Wearing a selection of my own striped button-downs in the front row, I saw designers half-tucking their versions into generously cut suit sets or flinging them simply over a swimsuit. It was a demonstration of how well the Danes understand how women really dress—they just get chic practicality. With each shirt that appeared on the runway, I imagined creative directors reminding me that what I already own is worthy of re-wearing and restyling. A directional take I loved appeared at Wood Wood, where a model was dressed in two oversize shirts at once, one over the shoulders and the other tied around the waist—plus matching pants.
Copenhagen Spring 2024 Trend: Spangled Second Skin
MatchesFashion senior buyer Ferrar was all about the “effortless and uplifting” mood at Ganni, where she noted “delicate sequins were styled back to denim [and] their silver sequin gown was a highlight.” It wasn’t the only runway that made an entire room shimmer.
For spring 2024, designers showed that glitter also has range, and I liked seeing sparkles break free of one -core aesthetic. There were small sequin-coated halter dresses with a striped underlay at Saks Potts, latticework pants at Kernemilk, and skirts of all lengths—mini at Rotate, midi at Baum und Pferdgarten, and maxi at Rotate. All the looks were elevated, but they veered from preppy with slouchy cardigans to rock ’n’ roll with hot pants and leather jackets.
Copenhagen Spring 2024 Trends: The Workwear Remix
Over the past few seasons, suit sets have taken over every fashion week. Fashion is but one of many industries still adjusting to a post-Covid world, and a number of collections have explored how we want to present ourselves IRL to our coworkers.
Designers at Copenhagen Fashion Week have definitely been designing for office life, with a handful of runways showing blazers and smart skirts or trousers. But designers presented officewear on their terms, such as with an unconventional peplum skirt and cropped blazer jacket over a shirt dress at Mark Kenly Domino Tan, or a khaki suit broken up by a knitted skirt at Lovechild 1979. Embellishments dressed up stark black and slightly revealing suiting at Ganni and Stine Goya. I couldn’t help but grin when I saw Remain’s twist on the spring work dress: a strapless number that looked like a stretched-out pleated skirt, paired simply with slouchy leather boots. These were looks that meant business without losing their sense of fun.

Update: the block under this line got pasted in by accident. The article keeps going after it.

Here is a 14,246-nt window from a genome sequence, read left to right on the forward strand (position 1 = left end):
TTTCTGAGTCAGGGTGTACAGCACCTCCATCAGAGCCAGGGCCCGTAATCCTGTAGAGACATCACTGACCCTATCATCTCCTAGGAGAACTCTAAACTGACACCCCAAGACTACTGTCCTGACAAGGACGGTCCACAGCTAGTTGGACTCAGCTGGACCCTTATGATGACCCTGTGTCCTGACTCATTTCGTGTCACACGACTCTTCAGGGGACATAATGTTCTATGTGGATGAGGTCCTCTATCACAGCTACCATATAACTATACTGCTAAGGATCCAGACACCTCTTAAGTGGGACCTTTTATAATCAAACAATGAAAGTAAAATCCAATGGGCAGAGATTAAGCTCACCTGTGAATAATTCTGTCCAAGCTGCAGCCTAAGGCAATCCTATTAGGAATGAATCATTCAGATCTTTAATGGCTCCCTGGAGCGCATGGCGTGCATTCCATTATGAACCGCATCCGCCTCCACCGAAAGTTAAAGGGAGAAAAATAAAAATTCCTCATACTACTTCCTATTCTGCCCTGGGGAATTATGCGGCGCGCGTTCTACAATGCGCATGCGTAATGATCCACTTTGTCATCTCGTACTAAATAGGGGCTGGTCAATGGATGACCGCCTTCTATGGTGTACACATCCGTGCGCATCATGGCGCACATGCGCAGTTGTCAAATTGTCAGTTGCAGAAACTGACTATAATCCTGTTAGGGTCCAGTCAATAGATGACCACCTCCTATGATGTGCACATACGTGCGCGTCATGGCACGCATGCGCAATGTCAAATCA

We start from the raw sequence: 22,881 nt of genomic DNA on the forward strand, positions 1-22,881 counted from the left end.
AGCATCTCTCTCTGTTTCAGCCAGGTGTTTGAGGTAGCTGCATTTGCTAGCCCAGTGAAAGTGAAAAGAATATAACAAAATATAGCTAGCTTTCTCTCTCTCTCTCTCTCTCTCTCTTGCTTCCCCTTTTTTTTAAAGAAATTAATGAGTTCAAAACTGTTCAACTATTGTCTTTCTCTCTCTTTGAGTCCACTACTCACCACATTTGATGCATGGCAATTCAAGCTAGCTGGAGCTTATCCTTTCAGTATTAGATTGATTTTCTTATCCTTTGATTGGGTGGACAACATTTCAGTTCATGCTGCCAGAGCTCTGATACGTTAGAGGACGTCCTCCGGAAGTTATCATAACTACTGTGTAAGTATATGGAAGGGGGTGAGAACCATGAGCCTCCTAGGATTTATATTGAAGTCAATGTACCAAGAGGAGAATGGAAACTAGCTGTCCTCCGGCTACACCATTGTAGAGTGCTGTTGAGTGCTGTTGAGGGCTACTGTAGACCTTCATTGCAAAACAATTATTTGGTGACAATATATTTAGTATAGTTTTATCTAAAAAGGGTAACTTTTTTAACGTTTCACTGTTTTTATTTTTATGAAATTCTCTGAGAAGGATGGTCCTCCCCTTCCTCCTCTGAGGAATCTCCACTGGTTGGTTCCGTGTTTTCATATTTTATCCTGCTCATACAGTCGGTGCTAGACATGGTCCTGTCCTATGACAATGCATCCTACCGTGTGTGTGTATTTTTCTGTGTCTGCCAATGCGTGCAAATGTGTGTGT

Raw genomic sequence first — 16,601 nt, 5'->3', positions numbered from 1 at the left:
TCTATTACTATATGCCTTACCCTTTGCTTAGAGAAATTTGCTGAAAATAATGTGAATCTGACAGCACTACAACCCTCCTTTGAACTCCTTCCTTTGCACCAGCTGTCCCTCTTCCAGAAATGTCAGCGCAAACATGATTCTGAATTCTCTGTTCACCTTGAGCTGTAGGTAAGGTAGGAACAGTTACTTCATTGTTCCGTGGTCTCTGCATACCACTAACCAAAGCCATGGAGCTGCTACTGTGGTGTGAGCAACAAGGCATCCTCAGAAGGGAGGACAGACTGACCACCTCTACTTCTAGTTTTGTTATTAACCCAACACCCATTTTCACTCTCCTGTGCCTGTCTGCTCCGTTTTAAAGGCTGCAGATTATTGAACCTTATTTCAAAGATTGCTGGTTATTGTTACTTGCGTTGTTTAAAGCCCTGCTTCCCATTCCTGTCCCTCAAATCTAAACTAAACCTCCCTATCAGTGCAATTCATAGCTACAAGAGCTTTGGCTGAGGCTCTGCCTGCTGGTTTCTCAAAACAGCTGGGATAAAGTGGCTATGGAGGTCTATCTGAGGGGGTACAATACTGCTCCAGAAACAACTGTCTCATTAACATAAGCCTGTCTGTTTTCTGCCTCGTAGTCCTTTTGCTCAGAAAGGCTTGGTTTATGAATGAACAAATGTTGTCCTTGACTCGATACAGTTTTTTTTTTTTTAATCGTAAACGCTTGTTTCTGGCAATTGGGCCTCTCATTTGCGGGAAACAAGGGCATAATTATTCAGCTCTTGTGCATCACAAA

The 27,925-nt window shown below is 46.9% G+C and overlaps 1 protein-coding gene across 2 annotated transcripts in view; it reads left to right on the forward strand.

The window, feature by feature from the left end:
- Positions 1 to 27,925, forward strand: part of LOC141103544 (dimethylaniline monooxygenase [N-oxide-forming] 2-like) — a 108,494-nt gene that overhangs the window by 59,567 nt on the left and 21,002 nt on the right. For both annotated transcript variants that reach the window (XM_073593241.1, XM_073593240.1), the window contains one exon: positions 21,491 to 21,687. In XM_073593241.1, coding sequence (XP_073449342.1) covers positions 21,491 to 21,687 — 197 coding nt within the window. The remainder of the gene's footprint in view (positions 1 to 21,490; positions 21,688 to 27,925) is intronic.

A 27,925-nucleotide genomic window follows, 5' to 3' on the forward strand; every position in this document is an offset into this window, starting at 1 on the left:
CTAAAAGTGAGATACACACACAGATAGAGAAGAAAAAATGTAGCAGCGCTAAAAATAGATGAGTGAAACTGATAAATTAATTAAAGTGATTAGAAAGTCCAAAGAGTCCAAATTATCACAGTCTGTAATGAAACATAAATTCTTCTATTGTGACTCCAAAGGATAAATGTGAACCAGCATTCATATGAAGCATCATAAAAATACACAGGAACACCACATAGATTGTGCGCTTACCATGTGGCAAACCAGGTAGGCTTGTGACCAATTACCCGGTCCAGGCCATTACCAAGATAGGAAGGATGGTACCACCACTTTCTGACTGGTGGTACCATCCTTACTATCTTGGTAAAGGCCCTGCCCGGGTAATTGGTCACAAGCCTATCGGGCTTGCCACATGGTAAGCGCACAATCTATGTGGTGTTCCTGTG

Copenhagen Spring 2024 Trend: The Big Shorts
If Copenhagen’s designers have their way, summer won’t be synonymous with tiny cutoff shorts for much longer. I noticed a consensus in favor of longer, looser shorts, grazing models’ kneecaps at Marimekko, Baum und Pferdgarten, and Paolina Russo. It could be a practical push—Danish summers involve a lot of biking and chillier temperatures. But the silhouette also invites juxtaposing proportions, as evidenced by designers’ tendency to pair their longer shorts with a strapless top or a cropped jacket.
Copenhagen Spring 2024 Trend: Skirts Over Pants
When I stopped by Saks Potts’ showroom for a second look at its spring 2024 collection, one member of the team was dressed in a reworking of two runway pieces: a sage-green satin dress pulled over a pair of white pants. The wearer told me the dresses-over-pants look is common in Denmark at the height of summer. By this time next year, it might just have gone global.